Two experts say the Boston Police Department is violating Massachusetts public record law by refusing to release the names of five officers who were caught driving drunk, reports the Boston Globe. Mayor Martin Walsh said he has no plans to order police to release the information. Officials declined to release the names in response to requests from the Globe. Using public records and interviews, the newspaper counted at least 30 officers in Massachusetts since 2012 who have been caught driving drunk, including five from Boston. In several cases, police departments attempted to withhold records even when the officers had been in serious crashes. The Globe also found that at least 10 officers were kept on the police payroll after their driving privileges were suspended and they could not perform their normal duties.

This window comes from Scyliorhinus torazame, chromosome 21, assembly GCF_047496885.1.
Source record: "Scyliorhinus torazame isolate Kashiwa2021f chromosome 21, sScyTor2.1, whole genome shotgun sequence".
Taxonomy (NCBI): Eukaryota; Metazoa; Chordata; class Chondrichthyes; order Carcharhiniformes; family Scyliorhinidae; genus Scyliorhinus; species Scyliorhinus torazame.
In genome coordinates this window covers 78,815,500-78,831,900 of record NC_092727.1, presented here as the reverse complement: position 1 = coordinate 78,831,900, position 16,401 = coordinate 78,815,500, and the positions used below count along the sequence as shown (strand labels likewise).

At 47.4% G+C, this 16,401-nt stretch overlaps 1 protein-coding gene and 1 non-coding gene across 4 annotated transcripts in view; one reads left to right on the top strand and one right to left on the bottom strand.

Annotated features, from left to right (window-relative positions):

“There is no exception in the public records laws for information embarrassing to the police,” said Jeffrey Pyle, an attorney who specializes in the First Amendment, public records, and media law. Another First Amendment and public records attorney, Peter Caruso Sr, added, “These are public records as clear as the nose on your face.” The attorneys said the decision to withhold the names was particularly hard to justify since Boston police have published the names of dozens of civilians who were arrested for drunken driving on its website. The withholding of names makes it difficult for the press and public to determine whether the officers had been accused of drunken driving or other misconduct before. “Without names, these records pose more questions than answers,” Caruso said. Boston Police Lt. Michael McCarthy said the city believed names of the officers were protected under a law set up to restrict access to the state's centralized database of criminal records, called CORI for Criminal Offender Record Information.